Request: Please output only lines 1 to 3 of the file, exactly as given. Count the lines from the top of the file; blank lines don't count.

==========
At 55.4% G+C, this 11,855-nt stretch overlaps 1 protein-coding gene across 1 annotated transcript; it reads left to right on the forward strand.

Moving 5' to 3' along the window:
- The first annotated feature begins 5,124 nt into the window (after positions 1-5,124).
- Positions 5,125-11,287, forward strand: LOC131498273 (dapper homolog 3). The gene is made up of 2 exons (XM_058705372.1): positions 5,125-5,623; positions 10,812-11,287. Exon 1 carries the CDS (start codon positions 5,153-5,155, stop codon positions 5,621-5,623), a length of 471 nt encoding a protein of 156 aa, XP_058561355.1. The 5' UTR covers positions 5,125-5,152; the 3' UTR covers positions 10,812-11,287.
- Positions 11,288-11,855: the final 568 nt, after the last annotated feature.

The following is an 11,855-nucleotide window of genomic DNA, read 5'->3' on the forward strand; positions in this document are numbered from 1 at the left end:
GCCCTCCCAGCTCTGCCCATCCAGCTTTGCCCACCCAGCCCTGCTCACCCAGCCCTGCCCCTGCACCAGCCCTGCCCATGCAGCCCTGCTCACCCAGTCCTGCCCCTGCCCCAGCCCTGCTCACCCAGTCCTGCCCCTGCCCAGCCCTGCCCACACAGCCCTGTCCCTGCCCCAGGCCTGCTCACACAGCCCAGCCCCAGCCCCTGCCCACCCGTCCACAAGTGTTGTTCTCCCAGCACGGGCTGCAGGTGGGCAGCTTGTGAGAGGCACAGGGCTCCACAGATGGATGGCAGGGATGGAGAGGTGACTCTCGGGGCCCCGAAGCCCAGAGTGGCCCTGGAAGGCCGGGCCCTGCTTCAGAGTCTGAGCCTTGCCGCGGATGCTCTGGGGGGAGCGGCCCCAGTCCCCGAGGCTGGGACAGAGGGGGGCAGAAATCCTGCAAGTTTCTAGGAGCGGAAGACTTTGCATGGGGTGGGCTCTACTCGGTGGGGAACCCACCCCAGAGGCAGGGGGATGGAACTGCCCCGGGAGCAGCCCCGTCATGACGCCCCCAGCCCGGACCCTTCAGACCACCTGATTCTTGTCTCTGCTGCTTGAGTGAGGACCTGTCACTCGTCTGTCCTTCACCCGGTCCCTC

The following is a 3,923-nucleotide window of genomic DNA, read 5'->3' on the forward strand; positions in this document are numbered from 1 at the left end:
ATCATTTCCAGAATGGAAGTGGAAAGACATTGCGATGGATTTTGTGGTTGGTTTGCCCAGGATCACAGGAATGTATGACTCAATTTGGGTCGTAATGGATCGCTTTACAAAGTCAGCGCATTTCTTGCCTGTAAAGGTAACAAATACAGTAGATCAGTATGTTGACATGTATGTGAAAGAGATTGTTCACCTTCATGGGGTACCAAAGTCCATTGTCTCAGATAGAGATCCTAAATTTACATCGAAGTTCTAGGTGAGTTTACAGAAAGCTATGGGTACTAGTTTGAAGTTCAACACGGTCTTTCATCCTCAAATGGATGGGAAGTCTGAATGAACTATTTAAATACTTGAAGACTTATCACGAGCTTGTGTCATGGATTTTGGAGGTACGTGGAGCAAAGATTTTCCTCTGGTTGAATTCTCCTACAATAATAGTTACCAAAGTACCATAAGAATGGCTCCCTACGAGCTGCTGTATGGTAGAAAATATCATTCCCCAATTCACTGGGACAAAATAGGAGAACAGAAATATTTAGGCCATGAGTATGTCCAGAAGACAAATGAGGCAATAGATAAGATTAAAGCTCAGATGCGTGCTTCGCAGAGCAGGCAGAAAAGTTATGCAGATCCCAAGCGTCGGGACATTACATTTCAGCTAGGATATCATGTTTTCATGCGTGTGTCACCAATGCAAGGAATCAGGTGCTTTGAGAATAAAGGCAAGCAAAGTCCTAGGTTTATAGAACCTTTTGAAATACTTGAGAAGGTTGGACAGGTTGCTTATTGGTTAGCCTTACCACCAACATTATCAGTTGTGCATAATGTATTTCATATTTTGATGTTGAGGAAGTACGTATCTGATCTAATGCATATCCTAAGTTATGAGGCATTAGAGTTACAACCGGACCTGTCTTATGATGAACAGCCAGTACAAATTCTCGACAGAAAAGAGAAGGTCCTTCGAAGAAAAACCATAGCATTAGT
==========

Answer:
At 55.4% G+C, this 11,855-nt stretch overlaps 1 protein-coding gene across 1 annotated transcript; it reads left to right on the forward strand.

Moving 5' to 3' along the window:
- The first annotated feature begins 5,124 nt into the window (after positions 1-5,124).